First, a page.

Today, the BBC announced a new gameshow. “TV presenter and comedian Paddy McGuinness will soon be taking the reins of the brand-new mystery music game show I Can See Your Voice … joining Paddy on the series’ celebrity panel will be the king of comedy Jimmy Carr, the inimitable Alison Hammond and national treasure Amanda Holden.”
So far, so nauseatingly predictable. But wait till you hear the hilarious premise! “I Can See Your Voice will see two players aiming to win a cash prize by guessing who can and can’t sing from a group of mystery singers standing before them. But there’s a catch… can they predict who has the voice of an angel or who will leave them covering their ears in horror all without ever hearing them sing a note? Alison, Amanda and Jimmy will be helping the players along the way and will be joined each week by a different pop star.”
We’re promised “a whole new take on the singing game show genre as well as lots of music, comedy and play-along fun for the whole family to enjoy”.
Boil all this old cobblers down to its constituent parts, and it’s basically another opportunity to hear people sing Flying Without Wings in a
hi-lariously horrendous fashion, with the added excitement of Amanda Holden’s nipple possibly popping out. It’s also, like The Masked Singer, a format bought in from Korea, which means that, unlike international smash Strictly Come Dancing, the beleaguered Beeb won’t own the rights and won’t be able to make a packet back from selling them worldwide. Is there nobody in development at the BBC who can come up with a good idea of their own? Maybe something rather fab like Joe Lycett’s The Time It Takes, which was funny, daft, charming and entertaining? Maybe there are too many Oxbridge types there who think they know what the plebs really want.
I Can See Your Voice also strikes me as a show which isn’t solely about television. It’s about providing the weekly guest “popstar” (how quaint that sounds!) and their record company with a TV opportunity to make money from their latest offering, and giving websites a hell of a lot of copy. Liveblogs, pieces entitled “YOU’LL NEVER BELIVE WHAT HAPPENED TO AMANDA’S DRESS”, featuring the words “leggy”, “showcased” and “flaunted”. Interviews in the dying celebrity magazines with the more attractive and talented singers. Probably a BBC Sounds podcast dissecting the week’s events. Oh, God.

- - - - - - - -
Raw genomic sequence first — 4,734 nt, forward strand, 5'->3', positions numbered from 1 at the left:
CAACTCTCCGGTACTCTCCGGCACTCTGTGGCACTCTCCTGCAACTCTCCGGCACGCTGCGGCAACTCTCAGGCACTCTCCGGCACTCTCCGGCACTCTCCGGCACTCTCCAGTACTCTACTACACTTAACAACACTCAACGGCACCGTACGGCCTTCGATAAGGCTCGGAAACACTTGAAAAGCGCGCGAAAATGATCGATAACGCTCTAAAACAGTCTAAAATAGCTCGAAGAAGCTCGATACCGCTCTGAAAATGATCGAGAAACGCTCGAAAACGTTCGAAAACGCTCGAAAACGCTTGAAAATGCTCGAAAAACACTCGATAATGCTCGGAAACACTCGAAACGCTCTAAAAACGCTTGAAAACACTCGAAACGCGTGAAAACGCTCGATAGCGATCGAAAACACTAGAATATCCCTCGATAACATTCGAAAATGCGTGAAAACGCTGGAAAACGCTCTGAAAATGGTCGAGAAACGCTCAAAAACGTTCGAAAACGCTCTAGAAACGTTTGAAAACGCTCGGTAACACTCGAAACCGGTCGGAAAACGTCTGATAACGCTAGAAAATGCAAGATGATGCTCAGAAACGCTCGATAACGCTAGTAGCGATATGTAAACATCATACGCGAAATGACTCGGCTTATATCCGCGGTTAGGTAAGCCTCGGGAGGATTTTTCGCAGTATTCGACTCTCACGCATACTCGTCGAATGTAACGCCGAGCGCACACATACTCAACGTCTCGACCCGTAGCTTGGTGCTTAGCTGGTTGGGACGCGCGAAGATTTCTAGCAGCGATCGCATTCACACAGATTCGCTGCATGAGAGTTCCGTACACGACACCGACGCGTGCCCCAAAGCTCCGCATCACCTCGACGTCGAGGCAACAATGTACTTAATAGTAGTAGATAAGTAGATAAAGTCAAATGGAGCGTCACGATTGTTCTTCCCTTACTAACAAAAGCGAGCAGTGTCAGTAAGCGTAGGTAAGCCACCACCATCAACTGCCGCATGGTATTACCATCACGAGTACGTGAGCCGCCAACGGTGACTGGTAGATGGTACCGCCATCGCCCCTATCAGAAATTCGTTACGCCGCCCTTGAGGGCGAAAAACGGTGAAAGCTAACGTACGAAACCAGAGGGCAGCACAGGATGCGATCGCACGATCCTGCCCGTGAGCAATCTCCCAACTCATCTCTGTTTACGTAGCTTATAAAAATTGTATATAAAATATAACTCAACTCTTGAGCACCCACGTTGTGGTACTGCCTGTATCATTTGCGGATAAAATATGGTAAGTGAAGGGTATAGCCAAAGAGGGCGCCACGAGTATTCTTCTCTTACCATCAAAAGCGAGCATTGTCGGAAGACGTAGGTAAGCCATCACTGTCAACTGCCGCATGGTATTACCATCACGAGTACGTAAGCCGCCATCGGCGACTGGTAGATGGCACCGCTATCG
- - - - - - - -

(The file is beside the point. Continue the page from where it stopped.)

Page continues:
The least important part of this show is, as ever, the actual music. In twenty years time, there won’t be any pop classics to murder on shows of this type, as there are so few music shows encouraging anything new to happen. Of course, ver kids are watching their music on YouTube, social media and Spotify, hence the Top of the Pops retread Sounds Like Friday Night being unloved and unwatched. It would be nice for those of us who still like watching music via the medium of television could have something to keep us happy, especially those of us who are still happy to pay for a TV licence to keep the BBC going — and to maybe keep a bit of the music industry alive in these days when Covid 19 is threatening its very existence.
There’s certainly an audience for the Friday night music documentaries and the TOTP reruns. Can we have some filmed gigs? A return of the fab Songwriters’ Circle? A grown-up music show with interviews and live music? Don’t talk to me about Later — I haven’t watched it for years as you know exactly what you’re going to get, because the team’s tastes ooze from its every pore. And don’t tell me to listen to 6Music, either, as I find it a tad smug; a know-it-all acquaintance going: “I can’t believe you’ve never heard of THEM!”, rather than an encouraging pal.
I want to see things new to me, as well as hear old musical friends on the telly, but all I get is caterwauling nitwits. The first gig I saw was Squeeze at the Regal in Hitchin in 1982, which was also filmed by the Beeb as an In Concert. Maybe that kind of thing is what made me like music in the first place — hooray for public service broadcasting. Doubt if anyone watching Maureen from Newport giving it large with an out-of-tune version of Simply the Best will feel that way.
We Can See Your Voice is expected next year on BBC One.